Communication, in its simplest sense, is by virtue the exchange of information from a sender to a receiver. Of course, the environment wherein communication takes place accounts for the change in the type of communication, as well as the strategy that will direct its execution. A well-crafted strategy will direct an organization’s internal and external communication to more adequately represent its brand identity and recognized voice in the media. Communication strategies are important in the sense that businesses and organizations heavily rely on its communications to achieve a high level of efficiency, financial success, and general positive performance, as well as to increase workplace knowledge.
These communication plans – whether external or internal – all begin with a discussion of the organization’s strategic position, followed by a set of core objectives that are translated in terms of the overall direction, as well as communication-specific. The organization’s vision and values are the core of what the consequent plans and strategies are; in short, organizations strategize and process because it wants to realize its vision. Additionally, these strategies are further influenced by the organization’s group of stakeholders; these include the workers, business partners, customer base, and the general public at large. The core business language is also considered in the creation of corporate communication strategies; as stakeholders are identified, their language and culture follow suit. Lastly, communication strategies are determined alongside budgetary and resource requirements, organizational capabilities, and achievability in set periods of time. These strategies are defined not only by the vision of the organization, but also by the sheer capacity of the peoples involved in executing and sustaining the group’s communication plans.
Communication strategies may be verbal, nonverbal, and/or visual; of course, these types are not exclusive but rather are used as a mix of two or all, depending on the needs of the business or organization. Overall, the idea behind these types is that they allow for a more holistic capacity building in the part of the business in increasing productivity.
Verbal communication strategies are either written or spoken. Text and other modes of instant messaging, such as e-mails, and even snail mail and letters, public documents and other resources; these are all considered written modes of communication. On the other hand, oral communication is face-to-face conversation, audio and/or video calls.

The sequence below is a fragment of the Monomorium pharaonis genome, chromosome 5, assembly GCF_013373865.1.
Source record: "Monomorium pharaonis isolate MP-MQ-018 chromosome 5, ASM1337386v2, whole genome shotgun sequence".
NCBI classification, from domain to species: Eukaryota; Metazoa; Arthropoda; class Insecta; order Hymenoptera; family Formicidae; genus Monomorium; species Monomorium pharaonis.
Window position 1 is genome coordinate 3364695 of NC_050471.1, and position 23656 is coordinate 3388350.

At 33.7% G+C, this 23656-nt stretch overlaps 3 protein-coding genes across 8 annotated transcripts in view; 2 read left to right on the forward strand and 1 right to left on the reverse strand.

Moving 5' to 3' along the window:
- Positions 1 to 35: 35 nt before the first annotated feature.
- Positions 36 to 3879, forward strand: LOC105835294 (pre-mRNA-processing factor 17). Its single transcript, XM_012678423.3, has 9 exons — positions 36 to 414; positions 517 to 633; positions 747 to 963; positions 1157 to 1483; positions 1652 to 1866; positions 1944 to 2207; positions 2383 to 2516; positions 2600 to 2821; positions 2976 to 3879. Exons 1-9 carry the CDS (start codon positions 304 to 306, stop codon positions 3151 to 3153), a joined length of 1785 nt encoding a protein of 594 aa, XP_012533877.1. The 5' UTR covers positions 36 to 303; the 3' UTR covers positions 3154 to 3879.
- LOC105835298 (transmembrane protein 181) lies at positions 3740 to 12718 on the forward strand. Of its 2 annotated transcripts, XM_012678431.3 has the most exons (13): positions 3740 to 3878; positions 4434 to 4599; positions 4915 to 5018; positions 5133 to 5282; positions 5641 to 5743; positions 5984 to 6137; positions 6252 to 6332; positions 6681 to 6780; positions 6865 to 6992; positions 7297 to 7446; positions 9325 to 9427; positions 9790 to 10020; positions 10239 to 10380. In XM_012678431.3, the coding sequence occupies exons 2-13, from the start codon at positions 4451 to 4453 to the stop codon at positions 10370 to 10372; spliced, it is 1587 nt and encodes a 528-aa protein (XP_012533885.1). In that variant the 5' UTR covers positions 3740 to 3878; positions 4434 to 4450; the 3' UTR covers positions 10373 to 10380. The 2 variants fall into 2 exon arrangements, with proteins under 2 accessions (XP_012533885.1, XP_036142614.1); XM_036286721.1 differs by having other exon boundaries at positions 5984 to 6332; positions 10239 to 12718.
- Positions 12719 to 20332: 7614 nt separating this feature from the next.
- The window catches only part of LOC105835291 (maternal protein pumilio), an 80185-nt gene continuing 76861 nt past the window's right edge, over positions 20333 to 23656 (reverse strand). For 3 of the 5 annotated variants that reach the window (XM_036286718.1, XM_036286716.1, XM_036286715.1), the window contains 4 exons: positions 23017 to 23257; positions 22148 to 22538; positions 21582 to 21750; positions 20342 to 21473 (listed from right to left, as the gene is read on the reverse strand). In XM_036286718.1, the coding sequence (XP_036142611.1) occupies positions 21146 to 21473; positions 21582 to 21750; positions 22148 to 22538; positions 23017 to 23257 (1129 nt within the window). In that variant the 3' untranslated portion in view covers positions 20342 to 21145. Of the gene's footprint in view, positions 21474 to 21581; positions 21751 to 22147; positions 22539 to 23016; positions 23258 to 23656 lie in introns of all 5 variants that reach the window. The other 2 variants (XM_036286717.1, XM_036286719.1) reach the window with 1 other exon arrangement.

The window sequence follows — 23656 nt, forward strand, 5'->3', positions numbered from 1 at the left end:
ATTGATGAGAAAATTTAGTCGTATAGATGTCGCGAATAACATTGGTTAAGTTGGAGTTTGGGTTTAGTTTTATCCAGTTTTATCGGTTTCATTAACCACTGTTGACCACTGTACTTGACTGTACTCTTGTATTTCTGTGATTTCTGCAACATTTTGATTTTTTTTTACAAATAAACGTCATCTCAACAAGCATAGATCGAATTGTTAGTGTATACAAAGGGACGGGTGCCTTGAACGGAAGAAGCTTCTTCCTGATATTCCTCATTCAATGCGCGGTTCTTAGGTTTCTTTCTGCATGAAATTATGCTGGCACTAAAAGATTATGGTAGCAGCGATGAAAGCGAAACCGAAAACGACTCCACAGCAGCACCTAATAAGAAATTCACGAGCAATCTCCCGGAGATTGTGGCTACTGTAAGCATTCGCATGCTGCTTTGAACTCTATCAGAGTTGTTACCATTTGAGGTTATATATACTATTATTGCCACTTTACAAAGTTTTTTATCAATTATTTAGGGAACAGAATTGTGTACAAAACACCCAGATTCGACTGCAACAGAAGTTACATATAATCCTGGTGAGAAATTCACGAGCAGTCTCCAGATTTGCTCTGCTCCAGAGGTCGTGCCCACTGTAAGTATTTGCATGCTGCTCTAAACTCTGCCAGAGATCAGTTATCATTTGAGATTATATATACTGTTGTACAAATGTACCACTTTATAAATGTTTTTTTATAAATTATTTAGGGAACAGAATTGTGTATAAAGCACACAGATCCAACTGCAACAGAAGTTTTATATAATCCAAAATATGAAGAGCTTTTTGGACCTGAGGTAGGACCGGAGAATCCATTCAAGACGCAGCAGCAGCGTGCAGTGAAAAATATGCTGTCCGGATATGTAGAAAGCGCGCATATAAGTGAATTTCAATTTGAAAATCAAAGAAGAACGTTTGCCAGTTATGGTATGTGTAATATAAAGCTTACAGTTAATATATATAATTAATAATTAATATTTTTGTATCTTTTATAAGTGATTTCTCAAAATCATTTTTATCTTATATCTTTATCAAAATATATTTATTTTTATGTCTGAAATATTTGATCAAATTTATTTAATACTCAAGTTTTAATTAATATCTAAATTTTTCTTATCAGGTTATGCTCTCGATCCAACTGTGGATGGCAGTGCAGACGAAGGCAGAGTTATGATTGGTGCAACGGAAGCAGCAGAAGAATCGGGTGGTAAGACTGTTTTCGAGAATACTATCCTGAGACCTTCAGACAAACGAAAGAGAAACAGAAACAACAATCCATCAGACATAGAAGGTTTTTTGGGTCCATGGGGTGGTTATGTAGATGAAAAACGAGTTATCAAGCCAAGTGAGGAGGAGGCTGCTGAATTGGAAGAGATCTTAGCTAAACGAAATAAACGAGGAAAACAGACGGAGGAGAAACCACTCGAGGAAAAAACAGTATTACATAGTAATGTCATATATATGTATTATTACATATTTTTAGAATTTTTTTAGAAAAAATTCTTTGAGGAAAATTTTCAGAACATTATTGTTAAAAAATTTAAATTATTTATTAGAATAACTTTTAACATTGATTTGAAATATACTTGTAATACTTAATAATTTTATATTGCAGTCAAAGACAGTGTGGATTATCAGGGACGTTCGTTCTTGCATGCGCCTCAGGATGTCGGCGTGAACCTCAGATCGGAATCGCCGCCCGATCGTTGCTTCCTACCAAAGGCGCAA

On the other side of the spectrum, nonverbal communication is associated with visual yet personal cues, such as facial reactions, sign language, and general body language. The tone of voice as well as physical stance of the communicator is also considered nonverbal communication cues. While more difficult to discern as compared to the straightforward verbal strategy, nonverbal communication strategies remain integral in being able to fully express the organization’s brand identity and public voice.
Visual communication strategies are seen through impersonal forms of communication and promotion, like infographics, commercials, and websites. More often than not, visual communication is employed to appeal to short attention spans of customers and employees alike, but also is used as form of documentation for meetings and other presentations. Much like the first two types of strategy, this is extremely useful in both internal and external communications.
The aforementioned types of communication strategies are evident nowadays in the form of modern business communication solutions such as intranet software, online discussion forums, and social media. For example, verbal communication can be done through chat tools such as Facebook Messenger and Viber. Nonverbal communication is easily recognized in person-to-person contact but is also possible in real-time video chat applications like Skype. Visual strategy is more generic, and is employed in a wide stream of blogs & vlogs, social media sites, and even print media.